If you asked Serj Tankian about how he made his newest solo album, Harakiri, he could explain to you how he composed all of the parts on every song on the 11-track record. But he could also tell you about the part fiber, part postconsumer recycled, part flax seed and part hemp paper the album is pressed on, because, as he puts it, “You want to remember everything you did was associated with not only the environment but with the whole sense of being.”
Tankian is that kind of guy. But the man who rose to fame with hard rockers System of a Down is also the kind of guy who appreciates jazz and classical music, believes in the Occupy movement and sometimes mismanages his time. The latter isn’t too surprising, given his penchant for constantly working on multiple projects — since the band’s recording hiatus began in 2006, Tankian has released three albums of his own and is currently working on a symphony, Orca, as well as the aptly named Jazz-Iz-Christ and Fuktronic, an electronic music soundtrack that he and Jimmy Urine of Mindless Self Indulgence plan on syncing to interactive visuals.
“There are times I’m completely overwhelmed,” he admits. “There’s too much fucking shit going on, and you’ve got to just kind of go, ‘Okay … it’s all going to be okay, and it’s all going to be done.’”
Despite this, the 45-year-old Lebanon native of Armenian descent has managed to get plenty done over his long-spanning run in the industry. On top of his three solo albums, Tankian recorded five with System and picked up a Grammy along the way for the once-ubiquitous hit “B.Y.O.B.” (“Bring Your Own Bombs”). For anyone needing an introduction to the band’s discography, that song is a good start — the title alone evidences Tankian’s tendency for the political, an affinity of his that has remained constant throughout his nearly 20-year career.
A glimpse into his most recent work, released in July, showcases songs aimed at corporations, CEOs and even reality television. But the album’s central theme is one closer to home. Inspired by the events of early 2011 in which birds and fish seemingly randomly died off around the country, Tankian explores the interconnectivity of all things in Harakiri, a word that refers to a form of the ancient Japanese ritual of seppuku, or suicide by sword.
“From the Arab spring to the Occupy movement to the Euro crisis to you name it, all this ties in to environmental change,” Tankian explains. “I think environmental change precipitates change in economics, change in politics, change in society en masse.”
The album’s crunchy guitars, paired with Tankian’s soaring wail and often Eastern-inspired sound, are reminiscent of System’s characteristics but decidedly more alt-rock punk than hard-rock prog. Since working separately from the band, Tankian has dabbled in everything from symphonics to electronics, experiments he partly attributes to his growing affection for film music. Inspired by composers like Ennio Morricone and Philip Glass, the upcoming Orca will be entirely instrumental, a symphony composed by Tankian alone.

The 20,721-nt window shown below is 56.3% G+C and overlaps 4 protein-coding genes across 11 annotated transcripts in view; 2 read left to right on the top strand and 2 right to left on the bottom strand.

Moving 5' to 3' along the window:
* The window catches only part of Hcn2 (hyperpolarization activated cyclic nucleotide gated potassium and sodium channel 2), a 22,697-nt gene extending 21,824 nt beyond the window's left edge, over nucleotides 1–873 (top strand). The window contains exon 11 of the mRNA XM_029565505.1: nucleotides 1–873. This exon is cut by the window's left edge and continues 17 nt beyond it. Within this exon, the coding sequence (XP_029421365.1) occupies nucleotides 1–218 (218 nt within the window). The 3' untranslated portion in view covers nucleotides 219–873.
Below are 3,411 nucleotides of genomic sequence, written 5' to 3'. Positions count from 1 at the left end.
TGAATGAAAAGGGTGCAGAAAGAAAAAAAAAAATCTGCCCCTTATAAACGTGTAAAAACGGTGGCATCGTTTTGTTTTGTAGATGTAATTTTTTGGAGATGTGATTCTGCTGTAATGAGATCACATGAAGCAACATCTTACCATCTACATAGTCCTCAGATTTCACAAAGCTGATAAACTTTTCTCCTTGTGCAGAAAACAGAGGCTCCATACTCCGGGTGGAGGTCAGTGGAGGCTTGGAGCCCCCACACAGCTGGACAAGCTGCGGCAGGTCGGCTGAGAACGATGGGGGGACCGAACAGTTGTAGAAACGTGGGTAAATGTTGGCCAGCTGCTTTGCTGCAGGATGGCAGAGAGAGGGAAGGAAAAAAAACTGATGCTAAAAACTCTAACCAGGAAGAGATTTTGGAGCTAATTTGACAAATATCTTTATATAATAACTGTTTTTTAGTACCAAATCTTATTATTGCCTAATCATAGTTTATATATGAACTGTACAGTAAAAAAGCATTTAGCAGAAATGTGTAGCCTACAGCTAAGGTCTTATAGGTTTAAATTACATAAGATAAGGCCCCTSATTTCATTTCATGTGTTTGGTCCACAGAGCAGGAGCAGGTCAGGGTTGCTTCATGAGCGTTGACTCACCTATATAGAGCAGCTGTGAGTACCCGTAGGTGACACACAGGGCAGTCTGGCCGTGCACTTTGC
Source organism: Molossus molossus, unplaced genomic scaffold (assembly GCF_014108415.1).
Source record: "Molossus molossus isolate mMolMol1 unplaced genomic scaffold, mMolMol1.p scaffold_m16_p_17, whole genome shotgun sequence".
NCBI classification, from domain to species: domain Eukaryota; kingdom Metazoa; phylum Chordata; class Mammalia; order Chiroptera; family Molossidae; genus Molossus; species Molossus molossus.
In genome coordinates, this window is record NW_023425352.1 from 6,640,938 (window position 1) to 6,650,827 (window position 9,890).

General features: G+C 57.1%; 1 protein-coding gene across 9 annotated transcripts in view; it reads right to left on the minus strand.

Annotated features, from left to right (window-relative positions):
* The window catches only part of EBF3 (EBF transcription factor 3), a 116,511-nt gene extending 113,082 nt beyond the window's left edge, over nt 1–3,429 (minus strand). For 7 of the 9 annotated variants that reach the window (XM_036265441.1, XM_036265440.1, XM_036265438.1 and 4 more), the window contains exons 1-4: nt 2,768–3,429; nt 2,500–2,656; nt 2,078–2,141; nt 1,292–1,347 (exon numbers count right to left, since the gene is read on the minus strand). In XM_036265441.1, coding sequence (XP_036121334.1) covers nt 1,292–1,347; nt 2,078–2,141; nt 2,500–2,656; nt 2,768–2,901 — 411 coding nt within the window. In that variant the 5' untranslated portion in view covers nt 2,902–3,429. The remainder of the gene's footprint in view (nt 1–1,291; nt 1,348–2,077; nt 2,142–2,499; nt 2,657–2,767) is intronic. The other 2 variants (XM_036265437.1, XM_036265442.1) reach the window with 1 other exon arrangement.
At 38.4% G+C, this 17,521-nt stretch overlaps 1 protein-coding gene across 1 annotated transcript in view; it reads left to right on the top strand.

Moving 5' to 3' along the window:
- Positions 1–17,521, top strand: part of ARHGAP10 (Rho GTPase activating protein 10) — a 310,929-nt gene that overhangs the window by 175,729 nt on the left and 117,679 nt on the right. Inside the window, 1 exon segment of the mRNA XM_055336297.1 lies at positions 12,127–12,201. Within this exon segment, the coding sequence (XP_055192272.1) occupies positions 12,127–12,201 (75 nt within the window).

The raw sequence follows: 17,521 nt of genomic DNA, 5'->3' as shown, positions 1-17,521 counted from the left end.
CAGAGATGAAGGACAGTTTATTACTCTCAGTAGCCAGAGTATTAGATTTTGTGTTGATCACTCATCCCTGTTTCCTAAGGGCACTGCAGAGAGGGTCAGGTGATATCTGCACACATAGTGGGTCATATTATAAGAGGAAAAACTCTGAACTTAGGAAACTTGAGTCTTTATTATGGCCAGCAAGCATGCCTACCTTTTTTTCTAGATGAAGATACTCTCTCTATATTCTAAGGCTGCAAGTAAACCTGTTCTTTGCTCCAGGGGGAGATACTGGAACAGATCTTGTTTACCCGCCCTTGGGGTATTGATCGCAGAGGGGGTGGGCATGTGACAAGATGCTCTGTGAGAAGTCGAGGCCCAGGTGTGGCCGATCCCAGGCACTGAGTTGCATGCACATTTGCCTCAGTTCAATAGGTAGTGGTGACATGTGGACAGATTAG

“I didn’t really grow up with a giant fondness for classical music,” Tankian recalls of his influences. “However, I’ve always enjoyed film music and the moving aspect — the emotional strings that film music is really great at playing — so over the years, I’ve started listening to it more and more.”
Just because his newest work won’t feature his bitingly satirical lyrics doesn’t mean that Tankian’s gone soft. Always active in politics and current events, the singer cofounded Axis of Justice, a non-profit organization for social justice, with fellow politically charged musician Tom Morello in 2003. On its radio show, the organization has featured guests such as political filmmaker Michael Moore and anti-war activist Cindy Sheehan. For Tankian, one of the rare breed of successful rock stars with a college degree, education and getting the word out has always been a priority: “It’ll be harder for someone like Bush Jr. to take a ride to Iraq or anywhere else in the world if we know our own history of that.”
Which is one of the reasons Tankian is so excited about the Occupy movement. Tankian can’t understand why Jay-Z — or anyone, for that matter — wouldn’t understand what the movement is about. “When it first started, the first thought in my mind was, ‘Finally.’”
Tankian attributes his worldview to his unique set of experiences. For him, the opportunity to grow up as a young immigrant in the United States (Tankian’s family hails from the ashes of the Armenian genocide) and travel while touring led him to understand the world from multiple perspectives. Music is his way of sharing them — especially his political ideology.
“The opportunity in the American enterprise is phenomenal, and the political system is a great system.” But Tankian warns, “The American dream could turn into an American nightmare if people get taken for a ride, as we have been in the last number of years.”
Damian Ortellado is the assistant Arts & Entertainment editor. Contact him at [email protected]
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